What Do We Do?
There’s a mob of existential threats knocking on our door. You’re likely already developing anxiety over some of them. Have a thing for nuclear wars? Another pandemic perhaps? Or maybe you’re more into global warming, artificial superintelligence, biohacking…
For many of us, this wave of global crises feels more like a tsunami. Our natural response is to stare wide eyed at the surging horizon, our feet cemented in the sand. It’s hard to feel anything but angst when faced with your powerlessness. Even the soothing numbing powers of Netflix and Instagram can only distract us for so long before that tightness in our chest resurfaces as we look up from our devices.
There is no blueprint, no magic treatment for our shared dread. I won’t dare attempt an answer. Rather, I propose a question. Four words to anchor our mind as it starts spinning off its axis: What do we do? A simple, almost trivial inquiry. Although asking the right question can make the world of difference. To see why, let’s consider some alternatives.
What Do I Do?
Stop asking this question. Specifically, ditch that pronoun. “I” may be the shortest word in the English language, but its slim physique betrays its heavy weight on the human psyche. It drags us down with self-pity, loneliness, and jealousy.
Individuals inevitably crumble under the immense pressure of global threats. Only communities endure through mutual support and coordinated effort. So deflate your oversized ego and think in the first person plural. Ultimately, your personal battles are shared struggles.
What Should We Do?
This question betrays the need to identify some optimal choice. That desire is nothing but another source of stress. How can you be certain that you’re on the right path? What if you’re just dead wrong? When obsessing over what you “should” do, you’re just as likely to end up doing nothing at all. Of course, some hypothetical ranking of choices does exist. But forget it. We advertise ourselves as expert marksmen when predicting the future. In reality, we’re shooting at a moving target. While blindfolded.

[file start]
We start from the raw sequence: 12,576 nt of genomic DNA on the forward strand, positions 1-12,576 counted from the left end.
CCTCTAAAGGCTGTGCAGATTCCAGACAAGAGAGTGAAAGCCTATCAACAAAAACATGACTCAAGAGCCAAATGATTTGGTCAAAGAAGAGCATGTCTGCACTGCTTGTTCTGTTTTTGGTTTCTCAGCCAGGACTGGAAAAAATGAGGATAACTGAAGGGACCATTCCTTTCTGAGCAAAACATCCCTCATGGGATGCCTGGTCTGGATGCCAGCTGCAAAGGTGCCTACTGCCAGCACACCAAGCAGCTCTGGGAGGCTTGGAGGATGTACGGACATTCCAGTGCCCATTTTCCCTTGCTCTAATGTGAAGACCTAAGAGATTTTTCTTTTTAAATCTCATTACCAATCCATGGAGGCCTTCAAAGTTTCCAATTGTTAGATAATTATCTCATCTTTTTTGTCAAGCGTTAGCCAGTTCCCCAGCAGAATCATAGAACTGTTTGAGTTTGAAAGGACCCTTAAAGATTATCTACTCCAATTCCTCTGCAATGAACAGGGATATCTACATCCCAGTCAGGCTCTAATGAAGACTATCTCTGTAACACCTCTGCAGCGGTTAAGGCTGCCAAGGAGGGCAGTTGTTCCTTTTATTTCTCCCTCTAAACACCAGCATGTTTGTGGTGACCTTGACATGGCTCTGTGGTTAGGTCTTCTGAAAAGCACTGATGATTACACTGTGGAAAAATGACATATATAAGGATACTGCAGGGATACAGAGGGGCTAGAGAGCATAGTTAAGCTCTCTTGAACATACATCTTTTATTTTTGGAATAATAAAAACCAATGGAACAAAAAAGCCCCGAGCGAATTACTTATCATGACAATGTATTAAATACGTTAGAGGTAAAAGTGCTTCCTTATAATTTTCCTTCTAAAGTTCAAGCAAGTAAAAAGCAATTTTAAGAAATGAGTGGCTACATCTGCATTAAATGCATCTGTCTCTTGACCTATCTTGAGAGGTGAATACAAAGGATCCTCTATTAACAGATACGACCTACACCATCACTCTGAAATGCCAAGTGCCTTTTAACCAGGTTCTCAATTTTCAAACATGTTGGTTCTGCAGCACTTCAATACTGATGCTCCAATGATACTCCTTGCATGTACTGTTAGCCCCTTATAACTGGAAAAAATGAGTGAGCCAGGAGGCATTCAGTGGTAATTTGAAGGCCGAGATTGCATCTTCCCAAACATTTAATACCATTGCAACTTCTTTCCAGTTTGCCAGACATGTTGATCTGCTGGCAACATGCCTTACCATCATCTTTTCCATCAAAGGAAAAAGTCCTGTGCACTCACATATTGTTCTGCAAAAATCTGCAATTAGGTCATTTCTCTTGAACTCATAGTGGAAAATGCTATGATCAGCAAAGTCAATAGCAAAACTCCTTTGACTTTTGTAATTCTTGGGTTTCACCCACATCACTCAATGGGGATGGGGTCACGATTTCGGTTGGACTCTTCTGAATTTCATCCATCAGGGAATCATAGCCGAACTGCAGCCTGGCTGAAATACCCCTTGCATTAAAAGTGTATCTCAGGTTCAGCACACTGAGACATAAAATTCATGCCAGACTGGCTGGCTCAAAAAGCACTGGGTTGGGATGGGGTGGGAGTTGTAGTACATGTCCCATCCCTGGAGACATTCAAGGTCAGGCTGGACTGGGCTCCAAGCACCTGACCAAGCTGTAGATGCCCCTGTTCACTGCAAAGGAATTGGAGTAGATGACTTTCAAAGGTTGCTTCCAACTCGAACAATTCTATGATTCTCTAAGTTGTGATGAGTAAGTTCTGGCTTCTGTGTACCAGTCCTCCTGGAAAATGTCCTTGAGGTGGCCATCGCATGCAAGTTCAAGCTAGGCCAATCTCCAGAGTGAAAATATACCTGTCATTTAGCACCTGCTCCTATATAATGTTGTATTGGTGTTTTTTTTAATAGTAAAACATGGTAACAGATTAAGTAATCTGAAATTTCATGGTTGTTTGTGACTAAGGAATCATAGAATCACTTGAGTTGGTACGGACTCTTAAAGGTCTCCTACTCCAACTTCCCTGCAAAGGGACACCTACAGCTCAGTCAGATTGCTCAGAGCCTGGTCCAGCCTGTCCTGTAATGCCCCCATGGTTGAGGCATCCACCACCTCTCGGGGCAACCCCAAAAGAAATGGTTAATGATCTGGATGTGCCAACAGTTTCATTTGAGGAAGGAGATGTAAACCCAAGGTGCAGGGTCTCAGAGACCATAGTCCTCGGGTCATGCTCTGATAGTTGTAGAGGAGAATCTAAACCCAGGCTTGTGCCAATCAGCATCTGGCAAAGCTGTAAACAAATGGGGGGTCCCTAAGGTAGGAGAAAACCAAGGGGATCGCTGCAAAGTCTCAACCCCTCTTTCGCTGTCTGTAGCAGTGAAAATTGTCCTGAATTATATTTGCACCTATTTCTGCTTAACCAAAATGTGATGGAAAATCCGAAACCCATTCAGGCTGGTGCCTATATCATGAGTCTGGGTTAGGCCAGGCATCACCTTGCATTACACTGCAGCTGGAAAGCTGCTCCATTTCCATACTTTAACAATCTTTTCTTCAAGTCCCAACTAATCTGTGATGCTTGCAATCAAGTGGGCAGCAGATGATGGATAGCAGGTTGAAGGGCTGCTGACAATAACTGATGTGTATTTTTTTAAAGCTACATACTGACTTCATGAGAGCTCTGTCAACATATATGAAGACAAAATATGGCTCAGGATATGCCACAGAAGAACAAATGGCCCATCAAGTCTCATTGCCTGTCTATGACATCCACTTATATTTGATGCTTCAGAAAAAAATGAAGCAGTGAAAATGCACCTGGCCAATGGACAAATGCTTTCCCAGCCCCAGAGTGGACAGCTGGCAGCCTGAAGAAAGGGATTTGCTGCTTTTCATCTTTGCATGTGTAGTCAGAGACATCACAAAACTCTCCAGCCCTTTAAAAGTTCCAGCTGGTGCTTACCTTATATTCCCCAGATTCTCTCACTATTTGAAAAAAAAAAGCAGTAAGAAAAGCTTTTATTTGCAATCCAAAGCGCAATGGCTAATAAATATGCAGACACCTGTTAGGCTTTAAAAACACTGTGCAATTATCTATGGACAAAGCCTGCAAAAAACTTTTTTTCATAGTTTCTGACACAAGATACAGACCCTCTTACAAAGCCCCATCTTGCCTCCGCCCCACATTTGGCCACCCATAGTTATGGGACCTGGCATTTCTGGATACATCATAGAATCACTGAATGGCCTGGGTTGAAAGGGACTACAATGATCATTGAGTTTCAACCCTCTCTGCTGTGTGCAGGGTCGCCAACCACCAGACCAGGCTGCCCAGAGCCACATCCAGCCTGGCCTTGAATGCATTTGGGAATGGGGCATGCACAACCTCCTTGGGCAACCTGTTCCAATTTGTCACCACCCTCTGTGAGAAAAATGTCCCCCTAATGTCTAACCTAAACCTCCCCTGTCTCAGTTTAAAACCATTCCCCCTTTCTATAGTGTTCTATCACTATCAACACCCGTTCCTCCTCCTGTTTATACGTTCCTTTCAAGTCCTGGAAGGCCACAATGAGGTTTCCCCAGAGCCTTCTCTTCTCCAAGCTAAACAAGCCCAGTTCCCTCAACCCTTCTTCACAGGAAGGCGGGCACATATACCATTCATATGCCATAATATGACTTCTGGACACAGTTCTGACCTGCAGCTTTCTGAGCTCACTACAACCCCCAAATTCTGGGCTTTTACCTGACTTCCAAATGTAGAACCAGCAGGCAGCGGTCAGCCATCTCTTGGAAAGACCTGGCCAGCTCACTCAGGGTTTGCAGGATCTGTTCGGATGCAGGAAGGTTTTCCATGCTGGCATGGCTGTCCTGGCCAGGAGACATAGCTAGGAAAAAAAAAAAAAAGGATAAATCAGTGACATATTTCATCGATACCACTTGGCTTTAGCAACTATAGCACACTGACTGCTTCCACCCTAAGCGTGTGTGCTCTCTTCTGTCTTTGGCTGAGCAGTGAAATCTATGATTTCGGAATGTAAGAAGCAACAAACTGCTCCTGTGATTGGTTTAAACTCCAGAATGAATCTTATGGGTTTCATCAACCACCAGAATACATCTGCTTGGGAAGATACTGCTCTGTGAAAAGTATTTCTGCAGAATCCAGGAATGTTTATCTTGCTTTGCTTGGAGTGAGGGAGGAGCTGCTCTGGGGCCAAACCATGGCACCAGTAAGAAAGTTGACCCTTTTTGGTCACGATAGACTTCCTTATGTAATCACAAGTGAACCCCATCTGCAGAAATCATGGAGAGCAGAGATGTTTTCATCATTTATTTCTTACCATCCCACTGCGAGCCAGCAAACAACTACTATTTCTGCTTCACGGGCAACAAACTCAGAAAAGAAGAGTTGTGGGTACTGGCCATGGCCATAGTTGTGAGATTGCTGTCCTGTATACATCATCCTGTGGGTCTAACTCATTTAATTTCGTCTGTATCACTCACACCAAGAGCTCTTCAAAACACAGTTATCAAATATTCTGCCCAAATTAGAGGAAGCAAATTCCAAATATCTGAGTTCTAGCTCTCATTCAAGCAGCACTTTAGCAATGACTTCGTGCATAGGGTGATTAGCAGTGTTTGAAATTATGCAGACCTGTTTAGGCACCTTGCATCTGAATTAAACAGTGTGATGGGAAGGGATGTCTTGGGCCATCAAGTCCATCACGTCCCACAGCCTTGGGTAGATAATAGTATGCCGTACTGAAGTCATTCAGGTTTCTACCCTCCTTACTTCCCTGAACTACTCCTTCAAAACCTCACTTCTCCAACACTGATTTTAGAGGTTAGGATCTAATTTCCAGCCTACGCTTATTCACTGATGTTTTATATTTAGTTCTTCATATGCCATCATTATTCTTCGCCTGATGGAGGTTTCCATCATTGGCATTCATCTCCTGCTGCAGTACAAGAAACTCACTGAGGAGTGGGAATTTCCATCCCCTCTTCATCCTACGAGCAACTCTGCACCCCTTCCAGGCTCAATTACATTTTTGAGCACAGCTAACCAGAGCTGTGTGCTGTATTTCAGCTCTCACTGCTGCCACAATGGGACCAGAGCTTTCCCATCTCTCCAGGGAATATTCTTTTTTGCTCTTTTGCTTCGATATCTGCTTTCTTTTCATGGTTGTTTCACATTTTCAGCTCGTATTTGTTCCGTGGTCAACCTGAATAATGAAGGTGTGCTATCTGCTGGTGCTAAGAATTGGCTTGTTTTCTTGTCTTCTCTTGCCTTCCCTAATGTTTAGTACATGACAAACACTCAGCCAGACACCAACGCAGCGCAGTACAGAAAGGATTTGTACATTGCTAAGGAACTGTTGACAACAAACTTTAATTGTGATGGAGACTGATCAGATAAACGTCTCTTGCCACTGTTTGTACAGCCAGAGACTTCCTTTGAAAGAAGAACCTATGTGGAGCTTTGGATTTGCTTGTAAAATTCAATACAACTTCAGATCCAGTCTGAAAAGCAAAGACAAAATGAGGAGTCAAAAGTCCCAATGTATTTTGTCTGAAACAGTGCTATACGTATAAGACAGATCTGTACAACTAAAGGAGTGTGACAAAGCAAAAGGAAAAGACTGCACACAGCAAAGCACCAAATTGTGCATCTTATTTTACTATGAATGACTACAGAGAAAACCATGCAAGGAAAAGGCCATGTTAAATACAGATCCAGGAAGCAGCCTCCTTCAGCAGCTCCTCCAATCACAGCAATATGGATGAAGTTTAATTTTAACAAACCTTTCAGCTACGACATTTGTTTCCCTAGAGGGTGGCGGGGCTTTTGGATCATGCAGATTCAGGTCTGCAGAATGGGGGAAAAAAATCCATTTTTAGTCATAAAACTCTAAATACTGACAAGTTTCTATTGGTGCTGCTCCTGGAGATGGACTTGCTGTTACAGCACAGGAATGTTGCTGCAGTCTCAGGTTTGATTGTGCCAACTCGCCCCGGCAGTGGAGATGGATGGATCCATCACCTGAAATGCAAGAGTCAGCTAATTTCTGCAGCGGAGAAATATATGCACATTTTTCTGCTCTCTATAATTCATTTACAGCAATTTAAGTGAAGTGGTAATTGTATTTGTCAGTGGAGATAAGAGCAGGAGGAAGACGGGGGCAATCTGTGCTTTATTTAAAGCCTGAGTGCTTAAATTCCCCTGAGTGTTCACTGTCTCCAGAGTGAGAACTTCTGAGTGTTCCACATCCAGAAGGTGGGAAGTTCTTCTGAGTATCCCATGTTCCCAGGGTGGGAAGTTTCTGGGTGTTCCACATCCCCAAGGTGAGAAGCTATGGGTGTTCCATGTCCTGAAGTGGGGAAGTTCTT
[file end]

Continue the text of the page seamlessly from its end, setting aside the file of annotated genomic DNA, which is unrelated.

Great outcomes are often not the product of meticulous analysis but of someone simply having the courage to step outside the ordinary. It’s an admittedly scary admission. The good news? Even blindfolded, if 8 billion people fire a shot, someone is going to hit the target.
What Do We Do?
This brings us back to our golden question. One inquiry to rule them all… What do we do? Well, the options are infinite. We can start composting. We can double down on nuclear energy as a renewable power source. We can escape to Mars.
Still feeling anxious? Relax. A decisive “Nothing” is as good an answer as any. Take out your shades, lay down your towel, and light a cigarette while admiring the wall of water approaching the shore. It promises to be one hell of a show.